"It's a bit of both," he says. "They're desperate to win so there's that extra bit of edge and intensity to affairs, but at the same time if you get on top of them then, you know, because their confidence might be a bit down or whatever, they could start to crack and fold or asking questions of themselves. It's a two-edged sword: it could work for them and it can work against them. At the same time, it's Heineken Cup week. Premiership form is pretty much irrelevant. It's a fresh competition, a fresh slate and there's always an extra rise in intensity in Heineken Cup matches."
There won't be much of that around the Rec by the time Glasgow come in January if Bath lose today, for defeat would spell the end in a pool where Leinster are already in control. Unable to cope with Ulster home or away last season -- and compared to now they had a stronger outfit on duty for the home leg in those back-to-back ties -- you'd wonder how they'll cope with Leinster. They have had many uncomfortable moments in the front five already this season. Ross will be mindful that suddenly Bath don't get it right at the scrum.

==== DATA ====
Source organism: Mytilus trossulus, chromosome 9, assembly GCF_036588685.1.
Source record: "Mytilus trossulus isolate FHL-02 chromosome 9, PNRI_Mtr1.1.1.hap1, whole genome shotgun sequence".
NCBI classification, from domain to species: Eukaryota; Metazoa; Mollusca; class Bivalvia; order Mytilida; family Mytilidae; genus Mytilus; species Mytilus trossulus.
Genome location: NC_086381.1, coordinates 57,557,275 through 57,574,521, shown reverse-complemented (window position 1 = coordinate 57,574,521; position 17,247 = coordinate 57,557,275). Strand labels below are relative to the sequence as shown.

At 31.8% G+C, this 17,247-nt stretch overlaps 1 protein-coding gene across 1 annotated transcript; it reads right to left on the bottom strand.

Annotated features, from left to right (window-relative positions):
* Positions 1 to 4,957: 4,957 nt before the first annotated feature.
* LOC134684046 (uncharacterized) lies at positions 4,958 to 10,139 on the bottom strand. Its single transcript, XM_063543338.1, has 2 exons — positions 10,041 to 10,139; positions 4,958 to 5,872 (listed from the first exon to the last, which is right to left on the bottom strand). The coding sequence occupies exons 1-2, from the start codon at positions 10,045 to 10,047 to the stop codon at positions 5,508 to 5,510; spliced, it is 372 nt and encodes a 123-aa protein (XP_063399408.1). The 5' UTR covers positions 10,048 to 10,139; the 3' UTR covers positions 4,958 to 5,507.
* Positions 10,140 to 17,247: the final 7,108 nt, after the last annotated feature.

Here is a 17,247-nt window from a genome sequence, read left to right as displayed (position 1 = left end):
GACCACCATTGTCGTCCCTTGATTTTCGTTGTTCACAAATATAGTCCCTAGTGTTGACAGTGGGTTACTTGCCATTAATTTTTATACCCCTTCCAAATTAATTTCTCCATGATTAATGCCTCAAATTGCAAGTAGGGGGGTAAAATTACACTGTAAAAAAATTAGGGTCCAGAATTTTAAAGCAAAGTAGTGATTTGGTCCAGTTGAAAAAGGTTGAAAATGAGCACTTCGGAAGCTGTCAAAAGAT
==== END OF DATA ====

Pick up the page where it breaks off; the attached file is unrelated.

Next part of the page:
"Teams do their homework on you," he says. "If you have a poor scrum in one game you can be sure they will be examining that and trying to figure out why it happened and then trying to recreate the situation. You have to look after your own job, make sure that your own house is in order and not to be worrying too much about the opposition because we've a firm belief that if we execute our game plan well then it doesn't really matter what the opposition do. If we're strong and straight and have all our own things squared away, you limit to a certain extent the trouble that you can get into.